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Old 05-13-2013, 07:38 PM   #371
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Originally Posted by BucEyedPea View Post
For one justification is being used here as if they did something wrong. Under the conditions, it's not wrong. If anything, the Southern states had more of a right to secede, without the Feral govt using military force to keep them in the Union, since it was created as a voluntary union..

Laughably dumb. If it was entirely voluntary there'd be no need to sign anything. If you could retain autonomy the state conventions would be totally pointless. If you've ever signed anything in life, you'd know that your signature carries obligations.



Maybe you haven't ever signed anything. That's one explanation for your specious reasoning here.
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Old 05-13-2013, 07:39 PM   #372
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Originally Posted by BucEyedPea View Post
The average Johnny Reb fought to defend their homes. That's the natural reaction of any human.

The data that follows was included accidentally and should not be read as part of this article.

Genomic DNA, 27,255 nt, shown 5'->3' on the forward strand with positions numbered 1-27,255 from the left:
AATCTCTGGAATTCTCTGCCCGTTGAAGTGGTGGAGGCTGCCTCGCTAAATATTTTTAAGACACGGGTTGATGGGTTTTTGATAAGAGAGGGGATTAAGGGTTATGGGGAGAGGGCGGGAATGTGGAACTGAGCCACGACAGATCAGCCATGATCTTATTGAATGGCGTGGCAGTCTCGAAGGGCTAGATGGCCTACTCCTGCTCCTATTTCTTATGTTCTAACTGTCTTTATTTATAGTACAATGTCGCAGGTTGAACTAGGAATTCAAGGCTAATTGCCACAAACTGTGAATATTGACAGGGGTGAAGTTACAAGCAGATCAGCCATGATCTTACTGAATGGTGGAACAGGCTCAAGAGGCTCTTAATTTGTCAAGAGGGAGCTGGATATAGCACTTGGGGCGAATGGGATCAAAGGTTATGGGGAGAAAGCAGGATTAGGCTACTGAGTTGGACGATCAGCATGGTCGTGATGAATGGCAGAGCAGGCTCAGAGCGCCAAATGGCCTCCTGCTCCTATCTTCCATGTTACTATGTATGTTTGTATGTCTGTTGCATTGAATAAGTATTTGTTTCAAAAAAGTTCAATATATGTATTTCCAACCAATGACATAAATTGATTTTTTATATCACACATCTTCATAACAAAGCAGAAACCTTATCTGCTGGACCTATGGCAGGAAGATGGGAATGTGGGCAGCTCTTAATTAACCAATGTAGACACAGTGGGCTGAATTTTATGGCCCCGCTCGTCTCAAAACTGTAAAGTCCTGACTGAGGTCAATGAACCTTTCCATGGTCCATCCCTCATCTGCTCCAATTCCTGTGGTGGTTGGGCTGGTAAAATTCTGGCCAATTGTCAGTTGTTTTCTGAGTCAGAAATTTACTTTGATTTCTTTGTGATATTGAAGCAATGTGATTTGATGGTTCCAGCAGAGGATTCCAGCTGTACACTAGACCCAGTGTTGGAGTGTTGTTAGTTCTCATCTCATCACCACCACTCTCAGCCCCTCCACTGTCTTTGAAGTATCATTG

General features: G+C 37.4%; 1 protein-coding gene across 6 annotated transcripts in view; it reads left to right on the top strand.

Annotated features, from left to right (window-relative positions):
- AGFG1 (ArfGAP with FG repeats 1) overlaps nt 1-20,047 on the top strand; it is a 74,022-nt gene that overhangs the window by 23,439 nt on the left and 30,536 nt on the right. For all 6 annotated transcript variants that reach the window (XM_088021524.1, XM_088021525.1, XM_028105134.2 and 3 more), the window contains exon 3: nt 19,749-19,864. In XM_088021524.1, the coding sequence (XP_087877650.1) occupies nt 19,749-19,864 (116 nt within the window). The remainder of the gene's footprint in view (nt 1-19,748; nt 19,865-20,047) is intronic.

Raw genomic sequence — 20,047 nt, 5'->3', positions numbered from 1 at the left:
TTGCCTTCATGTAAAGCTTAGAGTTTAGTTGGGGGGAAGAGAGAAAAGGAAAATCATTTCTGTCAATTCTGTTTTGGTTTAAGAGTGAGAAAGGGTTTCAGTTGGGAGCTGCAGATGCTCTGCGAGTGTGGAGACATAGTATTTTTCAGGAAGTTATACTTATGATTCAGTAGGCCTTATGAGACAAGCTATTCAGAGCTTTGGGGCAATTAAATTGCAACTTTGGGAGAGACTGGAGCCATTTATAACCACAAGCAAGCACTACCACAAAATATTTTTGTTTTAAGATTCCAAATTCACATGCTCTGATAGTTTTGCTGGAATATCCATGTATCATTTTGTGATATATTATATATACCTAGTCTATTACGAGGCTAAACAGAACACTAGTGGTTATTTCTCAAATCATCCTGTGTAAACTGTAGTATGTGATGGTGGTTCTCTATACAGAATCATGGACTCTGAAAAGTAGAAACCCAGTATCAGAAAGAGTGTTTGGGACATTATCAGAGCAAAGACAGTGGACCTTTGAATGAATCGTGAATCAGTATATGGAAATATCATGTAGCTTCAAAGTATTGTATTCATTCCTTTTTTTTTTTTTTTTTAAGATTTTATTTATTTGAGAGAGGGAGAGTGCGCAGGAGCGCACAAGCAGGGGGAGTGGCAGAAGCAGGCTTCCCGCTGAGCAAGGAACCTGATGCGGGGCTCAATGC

What were they doing in Union territory then? "Johnny Reb" was defending his home up there in Gettysburg?
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Old 05-13-2013, 07:41 PM   #373
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The thing was, only a limited % of Southerners even got to own slaves. I've seen estimates range from 15-30%. According to the Census approximately 1/3 of the total South population was slave and about 25% of households owned a slave. But that doesn't really tell us how big each household was. I.e. if 10 poor farmers from 1 extended family lived in one home on one farm then that counts for only 1 household.
It was 10-15%. And remember some Northern Generals who executed the war, had slaves as well as border states.
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Old 05-13-2013, 07:43 PM   #374
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Originally Posted by BucEyedPea View Post